Parkite, a member of Park City Red Wolves, finds balance in life through soccer |

Parkite, a member of Park City Red Wolves, finds balance in life through soccer

At 32-years-old, Stevenson is playing on the Park City Red Wolves with kids a decade younger than him.
Courtesy of Park City Red Wolves

It was a chance encounter, a moment of fate, that completely turned James Stevenson’s life around.

When Stevenson moved to Park City in 2013, he met Bob Martin, director of coaching for Park City Soccer Club. Martin, who knew of Stevenson’s background in soccer, insisted that he, and his wife Lindsey, help coach some of the local club teams.

“I had started to hate soccer, just hated it for a long time,” James said of his time prior to receiving the coaching offer from Martin. “I think I was just burnt out after playing it for so long of my life. … But when Bob wanted me to coach, I slowly started to find my love and passion for it again.”

The rekindling of love with soccer eventually led James on a journey towards the Park City Red Wolves, which he started playing for this spring with a bunch of kids a decade younger than him.

“I know it kind of went dormant in him but it would never completely leave him,” Lindsey said of James’ passion for soccer. “His brother always made sure he watched the Brighton games (James’ favorite team), always keeping soccer in his life — our lives seem to be surrounded by soccer in some way so I knew it was always going to be there.”

With his renewed love of soccer coexisting with the thriving business he started with Lindsey, Cooper’s Luxury Home Collection, James has finally found a balance in life he longed for.

“Of course some days are really long with both of them, but I’ve realized that playing soccer has actually helped me at work more,” James said. “I get my workouts in the mornings, release those endorphins, so when I come into work afterwards, I’m much more focused and just enjoying it.”

For as long as he could remember, soccer was everything to James. He grew up in Brighton, England, idolizing the sport, which eventually brought him to the United States. He captained Long Island University, C.W. Post in New York, leading the school to a conference championship, while meeting Lindsey, who herself captained the women’s team at LIU.

After graduating college and taking up work in the financial world in New York, James stayed with the soccer, playing in city leagues and dabbling in coaching. But slowly over a period of time, what was once his passion in life became the exact opposite.

At around the same time his passion and drive for soccer was dying, so was his focus in finance — so he made a change. He and Lindsey took a chance on a trip to Park City, and with no rhyme or reason besides wanting to live in the mountains, packed their whole life and started anew.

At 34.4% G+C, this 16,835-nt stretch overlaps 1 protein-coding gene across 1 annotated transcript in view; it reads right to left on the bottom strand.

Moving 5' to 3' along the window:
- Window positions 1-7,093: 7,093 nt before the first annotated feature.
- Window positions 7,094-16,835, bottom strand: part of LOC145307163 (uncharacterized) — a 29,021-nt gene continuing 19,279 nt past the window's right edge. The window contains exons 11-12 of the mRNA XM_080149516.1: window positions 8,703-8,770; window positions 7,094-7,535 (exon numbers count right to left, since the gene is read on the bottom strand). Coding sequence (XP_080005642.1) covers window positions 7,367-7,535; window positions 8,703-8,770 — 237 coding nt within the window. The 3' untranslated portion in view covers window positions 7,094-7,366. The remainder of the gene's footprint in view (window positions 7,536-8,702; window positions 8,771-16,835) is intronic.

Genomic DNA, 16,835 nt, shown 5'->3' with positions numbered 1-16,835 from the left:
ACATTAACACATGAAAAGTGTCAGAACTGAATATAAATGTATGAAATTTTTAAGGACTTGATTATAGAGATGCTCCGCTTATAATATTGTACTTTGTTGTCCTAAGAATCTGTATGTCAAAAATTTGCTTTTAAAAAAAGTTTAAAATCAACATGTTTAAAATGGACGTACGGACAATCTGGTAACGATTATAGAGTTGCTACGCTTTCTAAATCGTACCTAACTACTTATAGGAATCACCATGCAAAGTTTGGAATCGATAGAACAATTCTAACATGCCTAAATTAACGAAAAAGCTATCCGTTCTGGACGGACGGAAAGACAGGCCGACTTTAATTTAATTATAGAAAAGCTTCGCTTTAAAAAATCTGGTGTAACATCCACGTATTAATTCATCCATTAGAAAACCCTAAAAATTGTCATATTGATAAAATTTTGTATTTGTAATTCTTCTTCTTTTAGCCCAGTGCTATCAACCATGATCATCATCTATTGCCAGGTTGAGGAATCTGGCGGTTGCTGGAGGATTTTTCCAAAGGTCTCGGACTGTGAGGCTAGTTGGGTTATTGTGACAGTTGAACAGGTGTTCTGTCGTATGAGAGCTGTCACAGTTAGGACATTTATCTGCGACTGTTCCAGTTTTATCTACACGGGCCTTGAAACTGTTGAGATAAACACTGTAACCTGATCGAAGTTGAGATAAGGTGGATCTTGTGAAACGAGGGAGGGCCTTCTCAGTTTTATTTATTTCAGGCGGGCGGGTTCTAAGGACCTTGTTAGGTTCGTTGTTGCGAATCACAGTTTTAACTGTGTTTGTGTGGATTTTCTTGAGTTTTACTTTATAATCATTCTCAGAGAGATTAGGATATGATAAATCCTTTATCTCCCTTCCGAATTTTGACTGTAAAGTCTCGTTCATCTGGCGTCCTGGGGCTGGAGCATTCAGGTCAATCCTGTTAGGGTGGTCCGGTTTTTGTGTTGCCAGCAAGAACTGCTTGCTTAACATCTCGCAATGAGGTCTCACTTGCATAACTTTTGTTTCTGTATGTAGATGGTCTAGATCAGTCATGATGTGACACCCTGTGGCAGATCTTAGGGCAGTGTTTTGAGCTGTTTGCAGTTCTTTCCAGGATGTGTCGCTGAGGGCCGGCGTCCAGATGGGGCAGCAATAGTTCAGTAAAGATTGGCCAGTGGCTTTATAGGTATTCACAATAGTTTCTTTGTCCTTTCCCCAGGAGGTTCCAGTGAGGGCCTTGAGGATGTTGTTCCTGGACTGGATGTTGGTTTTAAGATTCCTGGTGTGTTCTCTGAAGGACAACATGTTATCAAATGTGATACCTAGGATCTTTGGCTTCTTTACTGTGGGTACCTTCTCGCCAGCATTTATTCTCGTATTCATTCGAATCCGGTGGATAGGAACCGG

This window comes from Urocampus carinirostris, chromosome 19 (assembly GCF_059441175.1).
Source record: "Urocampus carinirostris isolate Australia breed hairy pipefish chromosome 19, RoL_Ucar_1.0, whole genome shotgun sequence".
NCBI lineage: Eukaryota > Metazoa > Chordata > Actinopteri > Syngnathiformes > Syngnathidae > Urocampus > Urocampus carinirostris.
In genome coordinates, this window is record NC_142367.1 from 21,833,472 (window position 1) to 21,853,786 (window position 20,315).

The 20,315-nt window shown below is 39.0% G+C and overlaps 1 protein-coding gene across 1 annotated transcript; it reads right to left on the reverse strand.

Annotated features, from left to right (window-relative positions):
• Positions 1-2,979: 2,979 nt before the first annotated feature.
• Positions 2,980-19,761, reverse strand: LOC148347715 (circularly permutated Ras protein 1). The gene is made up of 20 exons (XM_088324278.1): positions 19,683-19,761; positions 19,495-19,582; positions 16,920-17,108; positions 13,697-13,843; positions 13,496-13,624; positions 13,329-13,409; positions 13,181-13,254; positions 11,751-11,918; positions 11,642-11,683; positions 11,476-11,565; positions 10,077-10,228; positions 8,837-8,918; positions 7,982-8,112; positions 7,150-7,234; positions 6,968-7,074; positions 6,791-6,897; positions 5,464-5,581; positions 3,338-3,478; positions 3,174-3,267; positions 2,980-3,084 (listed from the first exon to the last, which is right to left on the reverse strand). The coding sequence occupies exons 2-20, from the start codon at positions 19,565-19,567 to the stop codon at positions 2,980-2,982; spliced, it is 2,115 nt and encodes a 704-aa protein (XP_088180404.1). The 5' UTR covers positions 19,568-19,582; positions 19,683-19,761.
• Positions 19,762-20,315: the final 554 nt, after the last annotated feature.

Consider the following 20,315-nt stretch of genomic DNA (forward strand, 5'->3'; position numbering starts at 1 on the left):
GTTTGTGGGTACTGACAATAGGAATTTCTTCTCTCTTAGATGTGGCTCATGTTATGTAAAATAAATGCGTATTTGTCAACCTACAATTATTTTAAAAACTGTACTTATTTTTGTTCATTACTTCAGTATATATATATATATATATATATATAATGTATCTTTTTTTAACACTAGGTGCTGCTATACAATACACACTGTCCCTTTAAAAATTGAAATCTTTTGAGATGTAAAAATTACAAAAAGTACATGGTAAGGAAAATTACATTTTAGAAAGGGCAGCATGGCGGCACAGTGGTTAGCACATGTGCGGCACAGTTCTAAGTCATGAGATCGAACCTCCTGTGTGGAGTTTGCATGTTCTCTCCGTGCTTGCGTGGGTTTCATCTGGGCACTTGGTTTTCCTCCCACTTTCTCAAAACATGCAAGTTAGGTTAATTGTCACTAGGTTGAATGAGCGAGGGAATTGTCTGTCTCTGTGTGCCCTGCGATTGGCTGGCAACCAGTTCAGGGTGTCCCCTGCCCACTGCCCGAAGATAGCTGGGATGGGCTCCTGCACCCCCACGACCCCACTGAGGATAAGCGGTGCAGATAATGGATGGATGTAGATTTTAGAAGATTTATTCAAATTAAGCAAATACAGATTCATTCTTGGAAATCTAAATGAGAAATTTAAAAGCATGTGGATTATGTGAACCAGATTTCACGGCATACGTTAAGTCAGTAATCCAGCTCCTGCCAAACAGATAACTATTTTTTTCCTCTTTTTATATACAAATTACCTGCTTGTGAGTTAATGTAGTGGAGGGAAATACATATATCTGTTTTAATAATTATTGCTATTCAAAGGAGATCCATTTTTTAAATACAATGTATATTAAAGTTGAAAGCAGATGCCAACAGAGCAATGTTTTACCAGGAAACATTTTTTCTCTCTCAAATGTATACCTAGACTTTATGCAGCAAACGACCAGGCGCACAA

“We said, ‘Why not create a lifestyle around something we love doing?’” Lindsey told The Park Record back in 2013 for an article about their business. “We realized how important people’s vacation time is, and because we are lucky enough to have this as our life, we want people’s vacations here to be exactly what they want since they don’t have as much time here.”

With that, James and Lindsey started Cooper’s Cabin, a concierge business he essentially did “a little bit of everything, I was picking people up from the airport,” according to James. With the new business venture underway, something was still missing for James.

Parkite James Stevenson has found his passion and drive for soccer again while playing for the Park City Red Wolves
Photo by Ken Jenson/Jenson Photography

Over the past six years, as Cooper’s Cabin grew into Cooper’s LHC, things changed for James. His drive to play soccer came back as he continued coaching and dabbled in playing for the local mens teams.

Then the Park City Red Wolves came to town, providing James one more chance to see how high of a level he could play at. After getting himself back into soccer shape, James made the team, despite it being predominately a U-23 squad.

“I was told I could play and that I was good enough, but was then told it was a U-23 team. … So I went from super high energy thinking I’m doing this to ‘Oh no’,” James said. “But then I reached out to the coach and he said we are allowed a few players over 23 so I went for it.”

Just a few years ago, James was living a life without soccer and working a job he didn’t like. Now, he is a 32-year-old entrepreneur with a booming business in Park City, the love of his life by his side, and his passion for the beautiful game renewed. And he couldn’t be happier.

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